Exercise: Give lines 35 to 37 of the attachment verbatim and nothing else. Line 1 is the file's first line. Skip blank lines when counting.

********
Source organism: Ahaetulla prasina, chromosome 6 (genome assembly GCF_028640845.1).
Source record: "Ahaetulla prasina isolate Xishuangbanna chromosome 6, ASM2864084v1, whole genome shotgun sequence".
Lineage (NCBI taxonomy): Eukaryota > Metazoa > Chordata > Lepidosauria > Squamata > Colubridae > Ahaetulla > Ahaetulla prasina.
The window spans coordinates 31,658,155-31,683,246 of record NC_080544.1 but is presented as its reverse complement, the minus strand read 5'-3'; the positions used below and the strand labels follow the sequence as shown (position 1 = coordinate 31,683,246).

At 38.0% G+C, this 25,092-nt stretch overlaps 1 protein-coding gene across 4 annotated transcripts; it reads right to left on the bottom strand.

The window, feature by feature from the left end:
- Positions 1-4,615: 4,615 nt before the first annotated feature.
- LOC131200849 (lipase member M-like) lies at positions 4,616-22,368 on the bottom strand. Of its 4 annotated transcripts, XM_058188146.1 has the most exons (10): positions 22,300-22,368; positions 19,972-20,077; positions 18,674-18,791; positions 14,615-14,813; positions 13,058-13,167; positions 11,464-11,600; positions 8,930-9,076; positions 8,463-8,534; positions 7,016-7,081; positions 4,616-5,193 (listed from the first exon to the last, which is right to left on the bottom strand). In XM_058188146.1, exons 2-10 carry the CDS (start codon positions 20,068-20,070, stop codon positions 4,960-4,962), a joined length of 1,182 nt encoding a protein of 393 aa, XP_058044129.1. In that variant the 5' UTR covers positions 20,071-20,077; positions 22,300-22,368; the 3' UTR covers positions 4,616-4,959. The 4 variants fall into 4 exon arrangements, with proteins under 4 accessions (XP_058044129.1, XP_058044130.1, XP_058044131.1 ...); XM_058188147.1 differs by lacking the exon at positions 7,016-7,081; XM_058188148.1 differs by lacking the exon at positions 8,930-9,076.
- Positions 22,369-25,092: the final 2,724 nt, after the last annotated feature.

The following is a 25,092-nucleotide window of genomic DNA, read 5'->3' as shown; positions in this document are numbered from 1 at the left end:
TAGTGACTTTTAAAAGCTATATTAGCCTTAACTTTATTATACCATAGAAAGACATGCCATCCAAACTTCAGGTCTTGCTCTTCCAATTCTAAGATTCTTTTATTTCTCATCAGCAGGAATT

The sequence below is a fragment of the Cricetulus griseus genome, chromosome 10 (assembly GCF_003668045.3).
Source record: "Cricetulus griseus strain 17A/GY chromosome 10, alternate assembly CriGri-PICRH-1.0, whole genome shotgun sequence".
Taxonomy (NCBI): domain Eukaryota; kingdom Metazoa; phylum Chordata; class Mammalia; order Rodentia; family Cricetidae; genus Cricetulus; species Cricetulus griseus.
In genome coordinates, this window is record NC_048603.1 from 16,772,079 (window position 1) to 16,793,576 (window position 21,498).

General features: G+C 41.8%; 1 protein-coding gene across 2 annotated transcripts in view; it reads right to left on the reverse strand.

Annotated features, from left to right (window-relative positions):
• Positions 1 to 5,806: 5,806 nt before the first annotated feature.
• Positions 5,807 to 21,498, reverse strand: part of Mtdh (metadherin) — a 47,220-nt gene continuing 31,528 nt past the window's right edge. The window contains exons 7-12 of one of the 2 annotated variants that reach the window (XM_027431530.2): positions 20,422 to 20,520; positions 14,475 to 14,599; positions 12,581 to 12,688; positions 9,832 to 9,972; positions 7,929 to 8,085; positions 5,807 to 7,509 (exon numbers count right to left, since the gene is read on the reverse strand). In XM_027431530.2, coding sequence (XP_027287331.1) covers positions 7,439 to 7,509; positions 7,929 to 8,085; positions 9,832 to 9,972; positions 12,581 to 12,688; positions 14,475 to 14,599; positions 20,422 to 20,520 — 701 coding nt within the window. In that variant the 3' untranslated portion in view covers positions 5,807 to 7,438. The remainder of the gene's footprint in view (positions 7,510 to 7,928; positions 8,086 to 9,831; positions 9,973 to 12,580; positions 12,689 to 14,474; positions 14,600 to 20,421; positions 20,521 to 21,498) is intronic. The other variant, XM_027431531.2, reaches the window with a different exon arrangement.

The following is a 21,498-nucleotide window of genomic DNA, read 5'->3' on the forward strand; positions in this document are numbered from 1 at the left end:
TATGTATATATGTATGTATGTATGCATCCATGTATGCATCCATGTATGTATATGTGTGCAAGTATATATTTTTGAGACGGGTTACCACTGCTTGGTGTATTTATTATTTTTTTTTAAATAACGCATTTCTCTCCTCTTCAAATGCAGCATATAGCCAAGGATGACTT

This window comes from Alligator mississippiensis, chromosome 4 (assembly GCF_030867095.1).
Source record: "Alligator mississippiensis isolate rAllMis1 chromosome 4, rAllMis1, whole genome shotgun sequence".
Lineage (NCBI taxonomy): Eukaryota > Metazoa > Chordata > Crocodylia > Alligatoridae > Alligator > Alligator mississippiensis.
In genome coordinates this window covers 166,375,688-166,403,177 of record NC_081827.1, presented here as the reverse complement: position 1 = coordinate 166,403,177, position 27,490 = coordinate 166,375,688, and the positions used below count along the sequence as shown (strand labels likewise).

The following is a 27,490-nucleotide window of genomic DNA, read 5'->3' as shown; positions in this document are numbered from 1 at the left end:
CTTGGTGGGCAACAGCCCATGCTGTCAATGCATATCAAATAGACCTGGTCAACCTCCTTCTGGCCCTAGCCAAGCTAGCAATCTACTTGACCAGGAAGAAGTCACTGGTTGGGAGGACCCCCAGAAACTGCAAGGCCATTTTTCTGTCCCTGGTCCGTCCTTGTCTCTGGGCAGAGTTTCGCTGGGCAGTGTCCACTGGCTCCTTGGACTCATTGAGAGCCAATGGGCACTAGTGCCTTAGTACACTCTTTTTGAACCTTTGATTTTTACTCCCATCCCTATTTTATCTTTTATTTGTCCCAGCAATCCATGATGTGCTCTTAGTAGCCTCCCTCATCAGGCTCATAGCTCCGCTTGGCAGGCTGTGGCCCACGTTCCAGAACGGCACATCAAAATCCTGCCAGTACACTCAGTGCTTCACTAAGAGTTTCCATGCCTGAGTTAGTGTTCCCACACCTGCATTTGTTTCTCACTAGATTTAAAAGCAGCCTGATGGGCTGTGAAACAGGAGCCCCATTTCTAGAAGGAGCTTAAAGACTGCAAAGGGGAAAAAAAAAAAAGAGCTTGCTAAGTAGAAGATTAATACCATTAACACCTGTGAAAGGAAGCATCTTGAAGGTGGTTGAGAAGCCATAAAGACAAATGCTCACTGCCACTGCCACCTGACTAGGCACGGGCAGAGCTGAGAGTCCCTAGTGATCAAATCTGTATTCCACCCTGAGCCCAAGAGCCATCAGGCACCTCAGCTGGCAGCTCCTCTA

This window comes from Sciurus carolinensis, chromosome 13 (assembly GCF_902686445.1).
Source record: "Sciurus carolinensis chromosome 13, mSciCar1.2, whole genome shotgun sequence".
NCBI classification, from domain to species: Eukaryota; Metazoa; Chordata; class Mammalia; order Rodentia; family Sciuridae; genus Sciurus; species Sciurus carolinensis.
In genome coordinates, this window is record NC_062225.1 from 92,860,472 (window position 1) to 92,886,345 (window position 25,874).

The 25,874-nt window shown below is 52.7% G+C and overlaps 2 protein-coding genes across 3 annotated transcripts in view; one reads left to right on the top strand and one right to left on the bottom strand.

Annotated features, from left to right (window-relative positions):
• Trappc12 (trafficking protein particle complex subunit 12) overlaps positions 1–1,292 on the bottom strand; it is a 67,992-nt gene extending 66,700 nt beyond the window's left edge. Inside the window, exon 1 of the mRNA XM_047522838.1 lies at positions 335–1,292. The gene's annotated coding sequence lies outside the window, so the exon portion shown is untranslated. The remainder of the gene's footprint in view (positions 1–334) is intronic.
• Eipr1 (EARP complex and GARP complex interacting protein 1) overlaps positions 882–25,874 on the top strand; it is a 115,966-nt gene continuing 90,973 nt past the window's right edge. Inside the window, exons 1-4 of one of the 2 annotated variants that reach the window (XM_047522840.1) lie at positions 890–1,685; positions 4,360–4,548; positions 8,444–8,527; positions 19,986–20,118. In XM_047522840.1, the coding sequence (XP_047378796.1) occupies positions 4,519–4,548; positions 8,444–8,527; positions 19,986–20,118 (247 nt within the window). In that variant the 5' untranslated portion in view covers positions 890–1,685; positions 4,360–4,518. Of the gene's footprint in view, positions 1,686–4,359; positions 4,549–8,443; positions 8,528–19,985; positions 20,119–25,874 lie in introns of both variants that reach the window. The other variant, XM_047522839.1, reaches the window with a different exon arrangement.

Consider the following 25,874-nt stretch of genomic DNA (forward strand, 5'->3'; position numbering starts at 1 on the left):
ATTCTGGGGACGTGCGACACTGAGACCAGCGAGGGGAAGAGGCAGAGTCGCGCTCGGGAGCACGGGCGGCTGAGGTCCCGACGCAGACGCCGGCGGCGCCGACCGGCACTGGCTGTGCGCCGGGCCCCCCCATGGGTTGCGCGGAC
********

• Eipr1 (EARP complex and GARP complex interacting protein 1) overlaps positions 882–25,874 on the top strand; it is a 115,966-nt gene continuing 90,973 nt past the window's right edge. Inside the window, exons 1-4 of one of the 2 annotated variants that reach the window (XM_047522840.1) lie at positions 890–1,685; positions 4,360–4,548; positions 8,444–8,527; positions 19,986–20,118. In XM_047522840.1, the coding sequence (XP_047378796.1) occupies positions 4,519–4,548; positions 8,444–8,527; positions 19,986–20,118 (247 nt within the window). In that variant the 5' untranslated portion in view covers positions 890–1,685; positions 4,360–4,518. Of the gene's footprint in view, positions 1,686–4,359; positions 4,549–8,443; positions 8,528–19,985; positions 20,119–25,874 lie in introns of both variants that reach the window. The other variant, XM_047522839.1, reaches the window with a different exon arrangement.

Consider the following 25,874-nt stretch of genomic DNA (forward strand, 5'->3'; position numbering starts at 1 on the left):
ATTCTGGGGACGTGCGACACTGAGACCAGCGAGGGGAAGAGGCAGAGTCGCGCTCGGGAGCACGGGCGGCTGAGGTCCCGACGCAGACGCCGGCGGCGCCGACCGGCACTGGCTGTGCGCCGGGCCCCCCCATGGGTTGCGCGGAC